CFP Living Labor: Marxism and Performance Studies (April 11-13, 2014)
Call for Papers
Living Labor: Marxism and Performance Studies
April 11 – 13, 2014
Performance Studies, NYU
Keynote Address by Professor Fred Moten and Sianne Ngai
Capital is dead labor, which, vampire-like, lives only by sucking living labor,
and lives the more, the more labor it sucks.
—Karl Marx, Capital, Vol. 1
To live and to labor are the twinned imperatives to which we are always already given. Together, they animate a rhythm of material production and reproduction across time. Marxism and performance studies both offer ways of thinking through the imbrication of life and labor. On one hand, Marxist theory historically attends to the capture and distribution of life: to the maintenance and reproduction of labor power, as well as to the processes of commodification and consumption that produce value for capital. On the other hand, performance studies is a field in which questions of life and labor are central, surfacing in discourses of force, liveness, endurance, iterability, and the everyday: it is concerned with not only what things mean, but what they do. By bringing Marxist and performance theory together, this conference asks how thinking about life and labor between these two bodies of literature can help us attend to the world at hand.
How does performance analysis bring together the living body and the working body? How do Marxist and Marxist-inspired philosophies articulate and reimagine labor, value, and revolutionary struggle, particularly in relation to the social, aesthetic and political dimensions of performance and performativity? Marxism, in its many iterations, offers a methodology of thinking about materiality, temporality, and movement that revivifies an enduring question in performance studies: What can a body do? This question not only makes explicit the convergence between Marxist and performance theory, but also makes central critical traditions of black, feminist, and queer Marxism in which relationships between life, labor, and capitalism have never been incidental. The material experience and historical condition of race, gender, and sexuality is, in this sense, the premise that animates our Marxist considerations of what it means to live, labor, and perform.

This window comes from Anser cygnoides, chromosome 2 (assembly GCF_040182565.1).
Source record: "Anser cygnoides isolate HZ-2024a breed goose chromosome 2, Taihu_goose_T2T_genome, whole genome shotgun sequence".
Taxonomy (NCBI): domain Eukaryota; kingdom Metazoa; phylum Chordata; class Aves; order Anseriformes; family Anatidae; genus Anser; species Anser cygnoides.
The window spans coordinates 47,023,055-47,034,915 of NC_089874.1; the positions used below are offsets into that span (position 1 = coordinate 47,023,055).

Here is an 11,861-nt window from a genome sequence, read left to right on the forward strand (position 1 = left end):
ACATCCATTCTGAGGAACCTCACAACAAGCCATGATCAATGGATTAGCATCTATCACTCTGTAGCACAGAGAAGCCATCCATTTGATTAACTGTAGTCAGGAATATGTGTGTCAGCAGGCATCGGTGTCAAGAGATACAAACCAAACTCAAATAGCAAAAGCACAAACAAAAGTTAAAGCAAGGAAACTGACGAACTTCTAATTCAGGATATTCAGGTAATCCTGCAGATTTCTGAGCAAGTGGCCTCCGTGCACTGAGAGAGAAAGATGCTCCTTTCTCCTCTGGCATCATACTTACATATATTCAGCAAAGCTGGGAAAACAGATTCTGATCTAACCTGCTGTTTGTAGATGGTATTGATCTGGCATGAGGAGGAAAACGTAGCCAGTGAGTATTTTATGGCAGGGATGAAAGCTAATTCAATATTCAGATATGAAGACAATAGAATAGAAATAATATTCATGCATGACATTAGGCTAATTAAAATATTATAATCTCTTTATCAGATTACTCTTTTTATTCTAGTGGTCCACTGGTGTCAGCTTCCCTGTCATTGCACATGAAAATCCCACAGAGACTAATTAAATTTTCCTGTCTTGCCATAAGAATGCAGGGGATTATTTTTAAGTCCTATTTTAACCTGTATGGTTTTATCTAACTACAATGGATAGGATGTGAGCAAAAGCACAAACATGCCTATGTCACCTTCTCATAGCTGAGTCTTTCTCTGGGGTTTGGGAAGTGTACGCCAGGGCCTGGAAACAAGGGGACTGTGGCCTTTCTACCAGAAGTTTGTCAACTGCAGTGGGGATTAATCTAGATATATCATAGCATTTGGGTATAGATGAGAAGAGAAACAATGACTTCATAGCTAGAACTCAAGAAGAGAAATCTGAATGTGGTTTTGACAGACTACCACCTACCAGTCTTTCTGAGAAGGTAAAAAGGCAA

To live labor is to negotiate the extended processes of reproducing ourselves and others. To live labor is to engage the material conditions that traverse personhood and thinghood. To live labor is to attend to the forces, resonances, and energies that intertwine in the affects and objects of everyday life. For this reason, Living Labor: Marxism and Performance Studies invites submissions that explore the intersections of performance studies and Marxist philosophies. Papers may intervene at points of seeming incompatibility, address convergences, or look forward to emerging discourses relating to this nexus.
Topics may engage, though are not limited to:
•Queer failure and futurity: nonproductivity and reproductivity, utopianism and time
•Feminism and reproductive labor: “undifferentiated” matter and sexual difference
•Consent and contracts: the marriage contract, the labor contract, and the non-consensual and non-contractual relations of trans-Atlantic slavery
•Capitalism, racialization, and racism
•Work and non-work: time-wasting, narcissism, and boredom as collective practices
•Materialism and immaterialism: from surface readings to speculative realism
•Contagion and speculation: the transmissibility of debt, theories of abjection, excess as a surplus value
•Value and magic: commodity fetishism as it troubles personhood and thinghood, vibrant matter, animacies, and enchantment
•Bodily capacity to embodied materiality: disability, labor, and dance
•Matter and movement: vibrational ontology, repetition and difference, temporalities of revolution
•Subjecthood and the question of sovereignty: biopolitics, necropolitics, and bare life
•Repetition and reproduction: speech acts, performativity and periperformativity, iterability and resignification
•Living in common, working apart: the commons, communism, collectivity
•Autonomy and mass-production: the art object and the factory line
•Doing abstraction: financialization and performative force
•The arts and the university as a market: institutional critiques and critical perspectives on the performative turn within the arts and humanities
Please submit a 300-word abstract and one page CV to firstname.lastname@example.org by December 1st 2013.